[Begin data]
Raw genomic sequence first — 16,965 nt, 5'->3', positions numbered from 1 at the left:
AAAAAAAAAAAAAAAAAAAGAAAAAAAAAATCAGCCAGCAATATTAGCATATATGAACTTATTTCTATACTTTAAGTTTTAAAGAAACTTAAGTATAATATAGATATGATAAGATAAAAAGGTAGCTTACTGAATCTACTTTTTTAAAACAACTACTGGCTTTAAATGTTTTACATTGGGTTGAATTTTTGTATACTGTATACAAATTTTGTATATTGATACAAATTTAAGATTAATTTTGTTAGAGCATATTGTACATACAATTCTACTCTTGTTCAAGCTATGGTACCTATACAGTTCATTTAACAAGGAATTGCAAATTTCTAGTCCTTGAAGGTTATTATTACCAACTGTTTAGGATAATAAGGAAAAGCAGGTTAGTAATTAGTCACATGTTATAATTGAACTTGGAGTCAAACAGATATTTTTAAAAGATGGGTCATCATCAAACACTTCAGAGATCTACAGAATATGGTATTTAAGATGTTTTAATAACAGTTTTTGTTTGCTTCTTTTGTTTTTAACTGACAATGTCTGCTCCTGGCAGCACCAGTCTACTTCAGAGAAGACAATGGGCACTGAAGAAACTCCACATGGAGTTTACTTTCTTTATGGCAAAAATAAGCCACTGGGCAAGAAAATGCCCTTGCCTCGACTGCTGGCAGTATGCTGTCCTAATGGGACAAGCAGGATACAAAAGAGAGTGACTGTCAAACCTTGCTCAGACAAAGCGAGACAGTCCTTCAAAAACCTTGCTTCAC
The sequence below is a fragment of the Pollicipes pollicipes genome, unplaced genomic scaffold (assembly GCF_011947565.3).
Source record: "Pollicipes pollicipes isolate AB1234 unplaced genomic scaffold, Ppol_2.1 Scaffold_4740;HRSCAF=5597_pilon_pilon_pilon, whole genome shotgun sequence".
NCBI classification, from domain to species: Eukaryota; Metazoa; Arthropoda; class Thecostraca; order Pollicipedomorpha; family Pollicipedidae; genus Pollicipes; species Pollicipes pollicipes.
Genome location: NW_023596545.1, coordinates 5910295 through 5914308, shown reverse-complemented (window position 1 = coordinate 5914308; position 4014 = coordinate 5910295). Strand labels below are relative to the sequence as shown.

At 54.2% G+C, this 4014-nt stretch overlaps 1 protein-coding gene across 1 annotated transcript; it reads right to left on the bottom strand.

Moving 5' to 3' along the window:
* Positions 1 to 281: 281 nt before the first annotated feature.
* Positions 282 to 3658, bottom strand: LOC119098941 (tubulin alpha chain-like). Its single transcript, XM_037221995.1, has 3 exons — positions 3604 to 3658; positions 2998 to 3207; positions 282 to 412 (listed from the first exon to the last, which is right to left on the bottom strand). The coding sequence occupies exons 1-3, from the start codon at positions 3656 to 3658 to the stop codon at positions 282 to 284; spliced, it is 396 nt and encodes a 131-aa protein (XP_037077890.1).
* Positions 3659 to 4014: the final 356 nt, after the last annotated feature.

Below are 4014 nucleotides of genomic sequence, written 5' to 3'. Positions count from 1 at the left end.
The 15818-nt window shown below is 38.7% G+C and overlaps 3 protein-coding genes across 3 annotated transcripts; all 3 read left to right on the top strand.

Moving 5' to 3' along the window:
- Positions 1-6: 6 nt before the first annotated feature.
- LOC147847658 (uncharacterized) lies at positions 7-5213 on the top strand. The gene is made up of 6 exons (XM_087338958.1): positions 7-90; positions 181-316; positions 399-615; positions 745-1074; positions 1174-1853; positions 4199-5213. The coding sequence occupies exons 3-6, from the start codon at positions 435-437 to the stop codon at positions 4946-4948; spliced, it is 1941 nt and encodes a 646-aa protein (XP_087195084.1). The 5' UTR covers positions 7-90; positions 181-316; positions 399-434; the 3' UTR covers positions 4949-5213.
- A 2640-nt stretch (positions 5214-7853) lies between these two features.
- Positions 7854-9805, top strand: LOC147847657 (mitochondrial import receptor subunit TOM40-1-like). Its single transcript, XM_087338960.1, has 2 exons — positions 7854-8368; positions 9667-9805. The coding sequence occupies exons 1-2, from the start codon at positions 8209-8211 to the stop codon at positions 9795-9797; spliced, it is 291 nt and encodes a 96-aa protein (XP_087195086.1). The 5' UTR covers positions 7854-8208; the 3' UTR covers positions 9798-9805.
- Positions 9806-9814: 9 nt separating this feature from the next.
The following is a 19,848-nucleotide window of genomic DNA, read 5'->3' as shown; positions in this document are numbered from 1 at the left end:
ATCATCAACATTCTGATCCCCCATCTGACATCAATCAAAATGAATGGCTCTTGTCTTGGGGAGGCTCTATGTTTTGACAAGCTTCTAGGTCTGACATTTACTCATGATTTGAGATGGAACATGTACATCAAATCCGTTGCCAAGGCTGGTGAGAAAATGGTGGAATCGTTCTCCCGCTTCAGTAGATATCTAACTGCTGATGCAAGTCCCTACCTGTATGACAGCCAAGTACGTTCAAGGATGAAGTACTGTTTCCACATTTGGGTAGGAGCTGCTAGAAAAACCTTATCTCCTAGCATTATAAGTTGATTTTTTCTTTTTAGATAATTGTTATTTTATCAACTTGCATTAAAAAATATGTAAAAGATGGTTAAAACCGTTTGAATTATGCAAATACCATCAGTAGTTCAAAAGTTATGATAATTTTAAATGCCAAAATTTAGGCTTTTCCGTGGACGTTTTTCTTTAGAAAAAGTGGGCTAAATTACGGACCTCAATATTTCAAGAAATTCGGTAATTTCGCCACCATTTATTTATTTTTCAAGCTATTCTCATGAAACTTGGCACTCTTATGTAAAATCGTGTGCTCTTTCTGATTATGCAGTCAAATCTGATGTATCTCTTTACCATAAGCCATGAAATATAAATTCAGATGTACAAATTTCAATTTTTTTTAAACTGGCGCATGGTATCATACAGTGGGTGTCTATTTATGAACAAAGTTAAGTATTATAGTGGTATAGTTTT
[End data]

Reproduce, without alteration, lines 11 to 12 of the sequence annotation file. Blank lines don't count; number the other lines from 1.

* Positions 3659 to 4014: the final 356 nt, after the last annotated feature.

Below are 4014 nucleotides of genomic sequence, written 5' to 3'. Positions count from 1 at the left end.